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Mayor Learns What It's Like To Be A Police Dispatcher

Kristina Lawson watches and listens at the communications center that fielded almost 80,000 calls last year

Walnut Creek Mayor Kristina Lawson in the city's police dispatch center
Walnut Creek Mayor Kristina Lawson in the city's police dispatch center
You have to be good at more than just answering the phone.

That's one of the prime things Walnut Creek Mayor Kristina Lawson learned when she sat in at the police dispatch center inside City Hall on Tuesday morning.

The tour of the city's police department was the second in a series of monthly "In Your Shoes" events where Lawson visits city departments to see how jobs are done.

Last month, she visited the corporation yard on Lawrence Way.

"I want to observe the jobs people are doing and connect with the city's employees," said Lawson.

On Tuesday, the mayor sat with dispatchers Amy Ballock and Deborah Bushnell.
She came away with a new appreciation for their work.

"It's an incredibly complex process," said Lawson. "It's interesting to watch and learn about something that is outside of my expertise and my comfort zone."

For starters, the volume of work at the dispatch center can be burdensome.

In 2013, the communications center fielded 79,367 calls. Of those, 20,732 were 9-1-1 calls. The rest included communications from officers in field and non-emergency calls from citizens.

The average time dispatchers spent to answer each of those 79,367 calls was 1.4 seconds.

Sgt. Steve Bertolozzi, who oversees the dispatch center, said a dispatcher needs a number of skills.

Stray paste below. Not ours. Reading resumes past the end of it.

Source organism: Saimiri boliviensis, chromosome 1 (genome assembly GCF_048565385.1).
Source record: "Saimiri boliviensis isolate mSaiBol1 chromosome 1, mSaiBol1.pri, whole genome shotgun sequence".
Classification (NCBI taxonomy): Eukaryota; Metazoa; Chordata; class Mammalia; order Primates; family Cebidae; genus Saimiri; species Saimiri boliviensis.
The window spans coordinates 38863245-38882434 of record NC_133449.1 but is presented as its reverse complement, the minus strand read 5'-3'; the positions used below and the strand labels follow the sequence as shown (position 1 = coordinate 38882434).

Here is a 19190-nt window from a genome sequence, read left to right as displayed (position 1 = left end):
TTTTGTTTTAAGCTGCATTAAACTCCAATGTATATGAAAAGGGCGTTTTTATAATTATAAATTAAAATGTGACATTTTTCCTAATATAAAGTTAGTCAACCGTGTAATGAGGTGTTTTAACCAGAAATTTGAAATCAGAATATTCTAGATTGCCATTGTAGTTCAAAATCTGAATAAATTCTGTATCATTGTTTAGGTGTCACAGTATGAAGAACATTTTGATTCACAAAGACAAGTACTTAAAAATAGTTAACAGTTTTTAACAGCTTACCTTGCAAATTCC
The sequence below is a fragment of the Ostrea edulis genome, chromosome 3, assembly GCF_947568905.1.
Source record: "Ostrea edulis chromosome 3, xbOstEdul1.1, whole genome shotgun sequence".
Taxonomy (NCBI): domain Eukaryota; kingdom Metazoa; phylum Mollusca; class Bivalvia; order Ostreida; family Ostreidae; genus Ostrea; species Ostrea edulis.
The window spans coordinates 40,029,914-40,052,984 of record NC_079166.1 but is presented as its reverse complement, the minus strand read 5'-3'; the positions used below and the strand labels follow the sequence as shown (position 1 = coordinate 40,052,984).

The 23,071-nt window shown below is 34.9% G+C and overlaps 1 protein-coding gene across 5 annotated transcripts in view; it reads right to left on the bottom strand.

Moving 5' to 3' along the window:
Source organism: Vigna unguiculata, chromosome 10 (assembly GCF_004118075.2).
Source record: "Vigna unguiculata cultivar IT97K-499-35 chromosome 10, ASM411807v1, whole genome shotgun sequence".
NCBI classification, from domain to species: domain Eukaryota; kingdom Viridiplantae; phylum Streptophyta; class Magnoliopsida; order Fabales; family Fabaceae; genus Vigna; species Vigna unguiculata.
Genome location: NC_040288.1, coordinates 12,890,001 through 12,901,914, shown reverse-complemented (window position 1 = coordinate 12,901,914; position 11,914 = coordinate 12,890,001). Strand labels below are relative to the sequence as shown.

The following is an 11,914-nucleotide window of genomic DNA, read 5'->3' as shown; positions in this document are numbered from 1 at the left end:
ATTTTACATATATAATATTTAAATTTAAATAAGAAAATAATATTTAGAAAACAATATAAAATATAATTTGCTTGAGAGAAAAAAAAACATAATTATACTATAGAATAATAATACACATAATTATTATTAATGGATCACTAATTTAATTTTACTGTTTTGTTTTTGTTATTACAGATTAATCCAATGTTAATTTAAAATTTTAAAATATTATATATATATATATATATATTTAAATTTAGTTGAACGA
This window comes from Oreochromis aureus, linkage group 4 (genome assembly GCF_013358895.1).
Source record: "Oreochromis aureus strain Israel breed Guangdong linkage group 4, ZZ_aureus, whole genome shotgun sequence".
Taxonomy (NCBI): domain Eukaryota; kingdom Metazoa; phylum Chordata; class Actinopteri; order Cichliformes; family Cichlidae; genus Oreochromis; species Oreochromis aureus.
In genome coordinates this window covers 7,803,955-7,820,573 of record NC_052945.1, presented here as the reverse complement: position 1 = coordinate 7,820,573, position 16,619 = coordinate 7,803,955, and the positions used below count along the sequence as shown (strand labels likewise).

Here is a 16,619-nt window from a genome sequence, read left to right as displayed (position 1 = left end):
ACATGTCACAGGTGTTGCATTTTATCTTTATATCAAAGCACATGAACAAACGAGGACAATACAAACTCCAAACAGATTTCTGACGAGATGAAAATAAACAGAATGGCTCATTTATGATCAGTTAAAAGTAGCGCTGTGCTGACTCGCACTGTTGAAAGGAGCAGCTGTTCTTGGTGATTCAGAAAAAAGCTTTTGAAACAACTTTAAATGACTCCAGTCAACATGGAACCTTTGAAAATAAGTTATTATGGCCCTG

First, you must have "good ears" as you listen to a caller while also keeping track of communications coming over the in-house police channel.

You also have to be a good multi-tasker as well as have a lot of common sense.

You have to be able to remain calm even if the caller is upset or the situation in the field is life threatening.

"It's their job to calm things down and at the same time get information," said Bertolozzi. "You have to control the call."

There are 14 dispatchers employed by the city. Some of them work 10-hour shifts four days a week. Others work 12-hours shifts three days a week.

At least two dispatchers are at the station at all times. At other times, such as weekend evenings, there are four dispatchers on site.

Lawson's tour on Tuesday included a visit to the police firing range. She's also been on two ride-a-longs during her three years on the council.

Relations between the police department and city council members have been rocky at times during the past five years due, in part, to contract negotiations.

Bertolozzi said it's always good when a city leader visits a city department.

"I think any time you can get a taste of what others do, it's beneficial on both ends," said Bertolozzi.

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